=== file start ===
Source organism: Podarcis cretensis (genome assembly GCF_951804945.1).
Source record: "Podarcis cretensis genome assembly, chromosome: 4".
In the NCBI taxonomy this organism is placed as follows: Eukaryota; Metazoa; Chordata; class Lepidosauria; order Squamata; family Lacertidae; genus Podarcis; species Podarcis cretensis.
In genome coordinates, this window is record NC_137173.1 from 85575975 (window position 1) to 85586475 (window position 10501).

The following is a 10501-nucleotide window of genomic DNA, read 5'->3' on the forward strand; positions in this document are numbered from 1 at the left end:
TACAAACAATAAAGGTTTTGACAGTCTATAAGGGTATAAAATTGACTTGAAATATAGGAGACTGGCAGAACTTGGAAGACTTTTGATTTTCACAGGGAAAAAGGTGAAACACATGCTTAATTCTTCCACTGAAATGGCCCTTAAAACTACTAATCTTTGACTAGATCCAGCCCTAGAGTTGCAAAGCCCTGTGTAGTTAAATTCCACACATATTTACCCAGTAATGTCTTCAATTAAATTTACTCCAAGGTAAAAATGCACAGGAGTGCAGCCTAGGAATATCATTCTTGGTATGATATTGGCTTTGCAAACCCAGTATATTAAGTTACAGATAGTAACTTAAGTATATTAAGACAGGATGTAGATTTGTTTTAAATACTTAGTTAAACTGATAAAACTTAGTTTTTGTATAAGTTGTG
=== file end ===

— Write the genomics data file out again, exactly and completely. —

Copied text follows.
Source organism: Podarcis cretensis (genome assembly GCF_951804945.1).
Source record: "Podarcis cretensis genome assembly, chromosome: 4".
In the NCBI taxonomy this organism is placed as follows: Eukaryota; Metazoa; Chordata; class Lepidosauria; order Squamata; family Lacertidae; genus Podarcis; species Podarcis cretensis.
In genome coordinates, this window is record NC_137173.1 from 85575975 (window position 1) to 85586475 (window position 10501).

The following is a 10501-nucleotide window of genomic DNA, read 5'->3' on the forward strand; positions in this document are numbered from 1 at the left end:
TACAAACAATAAAGGTTTTGACAGTCTATAAGGGTATAAAATTGACTTGAAATATAGGAGACTGGCAGAACTTGGAAGACTTTTGATTTTCACAGGGAAAAAGGTGAAACACATGCTTAATTCTTCCACTGAAATGGCCCTTAAAACTACTAATCTTTGACTAGATCCAGCCCTAGAGTTGCAAAGCCCTGTGTAGTTAAATTCCACACATATTTACCCAGTAATGTCTTCAATTAAATTTACTCCAAGGTAAAAATGCACAGGAGTGCAGCCTAGGAATATCATTCTTGGTATGATATTGGCTTTGCAAACCCAGTATATTAAGTTACAGATAGTAACTTAAGTATATTAAGACAGGATGTAGATTTGTTTTAAATACTTAGTTAAACTGATAAAACTTAGTTTTTGTATAAGTTGTG